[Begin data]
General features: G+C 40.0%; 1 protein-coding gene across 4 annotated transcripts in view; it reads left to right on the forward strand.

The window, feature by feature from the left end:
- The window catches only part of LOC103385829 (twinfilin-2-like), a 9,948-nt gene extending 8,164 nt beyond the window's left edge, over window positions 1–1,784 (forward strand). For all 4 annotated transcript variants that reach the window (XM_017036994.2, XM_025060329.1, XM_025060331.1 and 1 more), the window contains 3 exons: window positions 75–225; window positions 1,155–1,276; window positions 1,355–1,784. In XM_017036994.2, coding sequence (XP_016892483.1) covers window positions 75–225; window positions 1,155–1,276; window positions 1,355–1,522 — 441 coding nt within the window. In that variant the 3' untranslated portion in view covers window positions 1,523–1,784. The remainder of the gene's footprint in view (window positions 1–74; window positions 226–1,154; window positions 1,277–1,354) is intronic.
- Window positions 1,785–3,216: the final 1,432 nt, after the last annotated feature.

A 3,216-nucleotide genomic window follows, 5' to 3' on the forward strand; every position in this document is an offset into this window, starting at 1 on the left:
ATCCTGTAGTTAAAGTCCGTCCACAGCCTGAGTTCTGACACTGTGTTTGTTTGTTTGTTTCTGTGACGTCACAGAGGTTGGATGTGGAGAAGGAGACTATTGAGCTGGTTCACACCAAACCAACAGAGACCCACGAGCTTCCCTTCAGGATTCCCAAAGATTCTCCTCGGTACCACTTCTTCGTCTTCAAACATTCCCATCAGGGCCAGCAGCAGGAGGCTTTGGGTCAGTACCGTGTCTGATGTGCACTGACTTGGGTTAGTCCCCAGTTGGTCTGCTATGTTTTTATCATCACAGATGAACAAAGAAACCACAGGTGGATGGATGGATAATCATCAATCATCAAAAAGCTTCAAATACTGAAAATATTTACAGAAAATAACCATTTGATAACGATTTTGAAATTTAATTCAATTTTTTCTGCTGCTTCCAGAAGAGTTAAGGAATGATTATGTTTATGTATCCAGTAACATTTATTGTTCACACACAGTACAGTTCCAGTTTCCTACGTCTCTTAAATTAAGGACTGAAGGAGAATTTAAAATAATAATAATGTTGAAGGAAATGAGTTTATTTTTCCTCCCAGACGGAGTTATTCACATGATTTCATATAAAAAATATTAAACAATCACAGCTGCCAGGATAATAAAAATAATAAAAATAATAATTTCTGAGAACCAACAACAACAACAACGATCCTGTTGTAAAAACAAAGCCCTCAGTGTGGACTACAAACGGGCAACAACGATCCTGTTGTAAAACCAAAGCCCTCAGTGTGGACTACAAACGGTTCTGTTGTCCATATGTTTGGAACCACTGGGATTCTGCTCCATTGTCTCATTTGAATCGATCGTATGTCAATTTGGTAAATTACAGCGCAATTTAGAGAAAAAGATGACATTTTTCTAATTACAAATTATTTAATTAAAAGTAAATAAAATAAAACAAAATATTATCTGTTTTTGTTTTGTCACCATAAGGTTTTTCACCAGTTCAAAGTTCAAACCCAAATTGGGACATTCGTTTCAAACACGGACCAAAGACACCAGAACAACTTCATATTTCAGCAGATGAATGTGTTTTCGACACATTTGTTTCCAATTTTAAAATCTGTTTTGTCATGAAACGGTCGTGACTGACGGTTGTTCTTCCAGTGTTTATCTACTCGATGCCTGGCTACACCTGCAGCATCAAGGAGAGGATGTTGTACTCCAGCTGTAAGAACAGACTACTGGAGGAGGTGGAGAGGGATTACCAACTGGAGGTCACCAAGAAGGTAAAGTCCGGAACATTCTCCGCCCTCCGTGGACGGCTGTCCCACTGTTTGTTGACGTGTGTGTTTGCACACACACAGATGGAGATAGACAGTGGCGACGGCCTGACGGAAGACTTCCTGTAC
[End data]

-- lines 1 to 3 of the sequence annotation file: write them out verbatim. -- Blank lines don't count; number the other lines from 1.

General features: G+C 40.0%; 1 protein-coding gene across 4 annotated transcripts in view; it reads left to right on the forward strand.

The window, feature by feature from the left end:
- The window catches only part of LOC103385829 (twinfilin-2-like), a 9,948-nt gene extending 8,164 nt beyond the window's left edge, over window positions 1–1,784 (forward strand). For all 4 annotated transcript variants that reach the window (XM_017036994.2, XM_025060329.1, XM_025060331.1 and 1 more), the window contains 3 exons: window positions 75–225; window positions 1,155–1,276; window positions 1,355–1,784. In XM_017036994.2, coding sequence (XP_016892483.1) covers window positions 75–225; window positions 1,155–1,276; window positions 1,355–1,522 — 441 coding nt within the window. In that variant the 3' untranslated portion in view covers window positions 1,523–1,784. The remainder of the gene's footprint in view (window positions 1–74; window positions 226–1,154; window positions 1,277–1,354) is intronic.